The Walt Disney Co. has named the 2004 Disney Legends, a distinction reserved for individuals who have contributed creativity, innovation and imagination to the studio’s rich heritage. Among those honored were animator/story man Mel Shaw (Fantasia, Bambi, The Wind in the Willows), Imagineers Rolly Crump, Alice Davis, Bob Gurr and Ralph Kent, and comic actor Tim Conway (The Apple Dumpling Gang, The Shaggy D.A.).
Walt Disney Co. CEO Michael D. Eisner presided over the ceremony, which takes place each year at the Disney Legends Plaza at The Walt Disney Studios in Burbank, Calif. A handprint ceremony marked each honoree’s induction into the exclusive club of 160 actors, filmmakers, animators, composers and creative people. The handprints will be permanently displayed in bronze at the Disney Legends Plaza. In addition, the honoree or the family of posthumous recipients received a two-foot-tall bronze Disney Legends Award sculpture.
Mel Shaw is considered an “elder statesmen” of animation. His credits include illustrating the first Bambi children’s book for Disney while also offering skill and knowledge to such Disney motion pictures as The Rescuers, The Fox and the Hound, The Great Mouse Detective, Beauty and the Beast and The Lion King.
Imagineer Rolly Crump was one of Walt’s key designers for Haunted Mansion, Enchanted Tiki Room and Adventureland Bazaar. He also served as a designer on the Disney attractions featured at the 1964-65 New York World’s Fair, including it’s a small world. When the attraction moved to Disneyland in 1966, Crump designed the larger-than-life animated clock at the entrance, which sends puppet children on parade with each quarter-hour gong. Crump’s works also included contributing to the initial design of the Magic Kingdom at Walt Disney World in Florida.
At Walt Disney Imagineering, Alice Davis designed and dressed animated figures for such beloved Disneyland attractions as it’s a small world and Pirates of the Caribbean. Collaborating with art designer and fellow Legend Mary Blair, Alice researched, designed and supervised the creation of more than 150 highly detailed costumes for the audio-animatronics Children of the World.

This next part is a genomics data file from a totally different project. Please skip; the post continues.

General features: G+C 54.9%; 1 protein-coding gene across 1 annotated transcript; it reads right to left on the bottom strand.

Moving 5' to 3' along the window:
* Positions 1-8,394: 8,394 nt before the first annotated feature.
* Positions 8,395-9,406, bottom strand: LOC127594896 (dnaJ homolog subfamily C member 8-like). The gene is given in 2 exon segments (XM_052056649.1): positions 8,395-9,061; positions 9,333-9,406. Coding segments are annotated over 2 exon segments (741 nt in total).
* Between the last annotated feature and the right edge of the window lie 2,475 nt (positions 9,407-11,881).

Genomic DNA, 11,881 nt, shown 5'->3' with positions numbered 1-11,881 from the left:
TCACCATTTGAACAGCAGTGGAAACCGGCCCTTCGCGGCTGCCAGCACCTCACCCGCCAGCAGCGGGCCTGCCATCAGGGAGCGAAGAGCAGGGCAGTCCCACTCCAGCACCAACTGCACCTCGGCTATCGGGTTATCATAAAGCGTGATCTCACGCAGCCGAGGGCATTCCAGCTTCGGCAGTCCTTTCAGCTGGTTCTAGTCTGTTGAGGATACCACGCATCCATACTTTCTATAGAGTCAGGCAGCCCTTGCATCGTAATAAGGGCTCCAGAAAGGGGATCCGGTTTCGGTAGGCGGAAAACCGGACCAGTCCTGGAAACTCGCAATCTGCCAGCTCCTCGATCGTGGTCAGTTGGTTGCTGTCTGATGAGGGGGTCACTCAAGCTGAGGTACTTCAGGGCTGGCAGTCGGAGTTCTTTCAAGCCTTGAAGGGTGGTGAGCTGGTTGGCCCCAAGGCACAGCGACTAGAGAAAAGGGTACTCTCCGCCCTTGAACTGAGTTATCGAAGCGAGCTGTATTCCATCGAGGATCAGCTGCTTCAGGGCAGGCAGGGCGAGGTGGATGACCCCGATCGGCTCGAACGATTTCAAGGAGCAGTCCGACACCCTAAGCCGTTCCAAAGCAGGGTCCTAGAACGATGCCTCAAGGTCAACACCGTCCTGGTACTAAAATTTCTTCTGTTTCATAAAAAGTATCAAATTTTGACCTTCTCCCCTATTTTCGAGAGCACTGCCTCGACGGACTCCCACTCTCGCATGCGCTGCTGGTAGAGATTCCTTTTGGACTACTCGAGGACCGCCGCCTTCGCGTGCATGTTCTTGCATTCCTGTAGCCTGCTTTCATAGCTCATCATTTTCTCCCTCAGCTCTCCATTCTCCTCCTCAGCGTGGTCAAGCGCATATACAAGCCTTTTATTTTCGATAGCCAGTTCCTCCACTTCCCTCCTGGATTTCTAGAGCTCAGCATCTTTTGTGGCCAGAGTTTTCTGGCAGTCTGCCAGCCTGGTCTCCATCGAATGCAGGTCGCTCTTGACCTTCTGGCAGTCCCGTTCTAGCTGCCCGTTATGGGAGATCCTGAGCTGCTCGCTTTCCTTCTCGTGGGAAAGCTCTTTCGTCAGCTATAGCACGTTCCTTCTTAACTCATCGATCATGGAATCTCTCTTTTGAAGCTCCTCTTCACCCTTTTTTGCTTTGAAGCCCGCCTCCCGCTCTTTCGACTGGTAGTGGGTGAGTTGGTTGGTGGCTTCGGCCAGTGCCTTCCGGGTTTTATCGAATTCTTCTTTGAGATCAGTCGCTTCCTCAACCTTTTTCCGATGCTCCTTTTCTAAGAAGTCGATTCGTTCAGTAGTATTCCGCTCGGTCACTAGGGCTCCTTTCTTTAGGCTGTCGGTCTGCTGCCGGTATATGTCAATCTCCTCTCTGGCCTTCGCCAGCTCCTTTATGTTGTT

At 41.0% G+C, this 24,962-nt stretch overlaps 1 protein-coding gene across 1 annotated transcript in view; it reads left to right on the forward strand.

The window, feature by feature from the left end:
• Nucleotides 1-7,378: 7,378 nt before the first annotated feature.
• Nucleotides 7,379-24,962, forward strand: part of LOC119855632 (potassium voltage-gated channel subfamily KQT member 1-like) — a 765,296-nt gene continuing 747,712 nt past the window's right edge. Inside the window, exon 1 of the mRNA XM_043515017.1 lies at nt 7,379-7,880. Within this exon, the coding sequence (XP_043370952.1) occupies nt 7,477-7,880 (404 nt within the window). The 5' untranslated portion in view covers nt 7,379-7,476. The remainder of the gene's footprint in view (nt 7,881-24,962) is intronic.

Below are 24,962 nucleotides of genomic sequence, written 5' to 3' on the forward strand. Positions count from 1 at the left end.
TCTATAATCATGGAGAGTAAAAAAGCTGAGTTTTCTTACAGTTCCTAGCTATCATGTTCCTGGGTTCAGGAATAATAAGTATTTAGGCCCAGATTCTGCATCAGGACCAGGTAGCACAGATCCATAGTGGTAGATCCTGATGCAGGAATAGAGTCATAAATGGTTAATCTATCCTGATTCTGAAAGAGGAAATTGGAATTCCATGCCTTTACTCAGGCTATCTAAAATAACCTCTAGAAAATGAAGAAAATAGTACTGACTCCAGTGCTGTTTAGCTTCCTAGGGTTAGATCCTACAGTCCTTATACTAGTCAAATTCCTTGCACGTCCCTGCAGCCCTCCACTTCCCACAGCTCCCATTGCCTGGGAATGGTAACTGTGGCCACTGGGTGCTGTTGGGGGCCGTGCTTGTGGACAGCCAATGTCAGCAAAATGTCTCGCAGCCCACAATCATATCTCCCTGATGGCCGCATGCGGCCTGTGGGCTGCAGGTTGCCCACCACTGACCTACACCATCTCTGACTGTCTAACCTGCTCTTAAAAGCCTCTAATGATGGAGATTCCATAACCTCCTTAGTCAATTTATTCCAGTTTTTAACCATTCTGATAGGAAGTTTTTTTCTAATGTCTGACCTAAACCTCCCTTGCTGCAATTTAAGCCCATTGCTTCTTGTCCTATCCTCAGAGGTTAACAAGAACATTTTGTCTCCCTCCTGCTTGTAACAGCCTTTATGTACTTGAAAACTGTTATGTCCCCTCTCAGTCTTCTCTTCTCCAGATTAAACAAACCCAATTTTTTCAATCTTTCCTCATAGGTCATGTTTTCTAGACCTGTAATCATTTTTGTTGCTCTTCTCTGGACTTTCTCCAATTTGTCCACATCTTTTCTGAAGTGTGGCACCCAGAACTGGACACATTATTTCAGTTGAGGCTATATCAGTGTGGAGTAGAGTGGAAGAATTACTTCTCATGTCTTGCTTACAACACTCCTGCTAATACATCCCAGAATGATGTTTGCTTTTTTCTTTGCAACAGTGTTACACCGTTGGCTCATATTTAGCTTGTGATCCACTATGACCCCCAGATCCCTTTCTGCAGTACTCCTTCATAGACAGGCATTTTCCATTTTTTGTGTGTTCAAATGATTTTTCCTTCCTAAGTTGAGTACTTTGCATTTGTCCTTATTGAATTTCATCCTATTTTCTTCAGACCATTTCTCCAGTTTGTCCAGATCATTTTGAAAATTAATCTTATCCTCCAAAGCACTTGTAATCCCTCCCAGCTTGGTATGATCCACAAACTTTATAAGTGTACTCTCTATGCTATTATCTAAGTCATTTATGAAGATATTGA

With nearly 40 years of Imagineering under his belt, Bob Gurr has often quipped, "If it moves on wheels at Disneyland, I probably designed it." Gurr developed more than 100 designs for attractions ranging from Autopia to the Matterhorn Bobsleds to the Disneyland and Walt Disney World Monorails.
Ralph Kent was originally hired at Disney to develop marketing materials for the Jungle Cruise, Enchanted Tiki Room and other classic attractions. He went on to create training materials for attractions at the 1964-65 New York World’s Fair, including it’s a small world. In 1965, Kent designed the first limited-edition Mickey Mouse watch for adults. He also spent time as director of Walt Disney Imagineering East, overseeing Florida staff support for EPCOT Center and Tokyo Disneyland.
Also inducted was actress Karen Dotrice, who appeared in such Disney motion pictures as The Three Lives of Thomasina, Mary Poppins, and The Gnome-Mobile. More recently, Dotrice contributed her voice to a Mary Poppins read-along and appeared in the 2001 ABC documentary, Walt Disney: Man Behind the Myth.
Honored posthumously were film and television producer Bill Anderson (The Shaggy D.A., The Apple Dumpling Gang, Swiss Family Robinson), actor Matthew Garber (The Three Lives of Thomasina, Mary Poppins, The Gnome-Mobile), conductor/orchestrator Irwin Kostal (Mary Poppins, Bedknobs and Broomsticks and Pete’s Dragon), and former Chairman of the Board of ABC Leonard Goldenson, who in 1954 defied skeptics who believed movie studios could not be lured into television when he struck a deal with Disney to provide ABC with The Wonderful World of Disney.